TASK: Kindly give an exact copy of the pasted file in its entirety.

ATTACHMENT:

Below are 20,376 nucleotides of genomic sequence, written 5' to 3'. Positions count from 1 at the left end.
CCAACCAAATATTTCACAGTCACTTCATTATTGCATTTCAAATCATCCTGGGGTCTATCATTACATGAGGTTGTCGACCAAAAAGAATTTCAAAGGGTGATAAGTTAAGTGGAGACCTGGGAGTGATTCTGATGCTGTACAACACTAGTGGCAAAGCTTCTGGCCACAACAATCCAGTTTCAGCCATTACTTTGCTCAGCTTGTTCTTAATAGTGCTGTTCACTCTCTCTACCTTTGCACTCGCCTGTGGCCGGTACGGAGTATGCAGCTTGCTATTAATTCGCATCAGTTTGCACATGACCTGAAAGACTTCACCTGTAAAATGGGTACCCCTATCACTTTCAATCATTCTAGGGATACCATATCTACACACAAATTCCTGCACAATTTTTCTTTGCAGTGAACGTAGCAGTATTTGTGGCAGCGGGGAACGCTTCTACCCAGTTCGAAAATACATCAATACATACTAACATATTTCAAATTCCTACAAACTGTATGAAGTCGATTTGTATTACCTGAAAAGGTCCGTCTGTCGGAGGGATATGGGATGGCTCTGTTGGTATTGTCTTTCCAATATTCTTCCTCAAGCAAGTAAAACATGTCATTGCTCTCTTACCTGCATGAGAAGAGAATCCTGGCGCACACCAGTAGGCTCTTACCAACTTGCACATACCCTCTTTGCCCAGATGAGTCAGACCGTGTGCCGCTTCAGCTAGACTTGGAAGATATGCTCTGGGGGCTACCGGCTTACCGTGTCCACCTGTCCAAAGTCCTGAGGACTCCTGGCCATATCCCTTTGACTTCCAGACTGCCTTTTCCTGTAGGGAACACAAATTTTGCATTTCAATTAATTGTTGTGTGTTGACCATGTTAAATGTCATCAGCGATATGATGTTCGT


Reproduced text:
Below are 20,376 nucleotides of genomic sequence, written 5' to 3'. Positions count from 1 at the left end.
CCAACCAAATATTTCACAGTCACTTCATTATTGCATTTCAAATCATCCTGGGGTCTATCATTACATGAGGTTGTCGACCAAAAAGAATTTCAAAGGGTGATAAGTTAAGTGGAGACCTGGGAGTGATTCTGATGCTGTACAACACTAGTGGCAAAGCTTCTGGCCACAACAATCCAGTTTCAGCCATTACTTTGCTCAGCTTGTTCTTAATAGTGCTGTTCACTCTCTCTACCTTTGCACTCGCCTGTGGCCGGTACGGAGTATGCAGCTTGCTATTAATTCGCATCAGTTTGCACATGACCTGAAAGACTTCACCTGTAAAATGGGTACCCCTATCACTTTCAATCATTCTAGGGATACCATATCTACACACAAATTCCTGCACAATTTTTCTTTGCAGTGAACGTAGCAGTATTTGTGGCAGCGGGGAACGCTTCTACCCAGTTCGAAAATACATCAATACATACTAACATATTTCAAATTCCTACAAACTGTATGAAGTCGATTTGTATTACCTGAAAAGGTCCGTCTGTCGGAGGGATATGGGATGGCTCTGTTGGTATTGTCTTTCCAATATTCTTCCTCAAGCAAGTAAAACATGTCATTGCTCTCTTACCTGCATGAGAAGAGAATCCTGGCGCACACCAGTAGGCTCTTACCAACTTGCACATACCCTCTTTGCCCAGATGAGTCAGACCGTGTGCCGCTTCAGCTAGACTTGGAAGATATGCTCTGGGGGCTACCGGCTTACCGTGTCCACCTGTCCAAAGTCCTGAGGACTCCTGGCCATATCCCTTTGACTTCCAGACTGCCTTTTCCTGTAGGGAACACAAATTTTGCATTTCAATTAATTGTTGTGTGTTGACCATGTTAAATGTCATCAGCGATATGATGTTCGT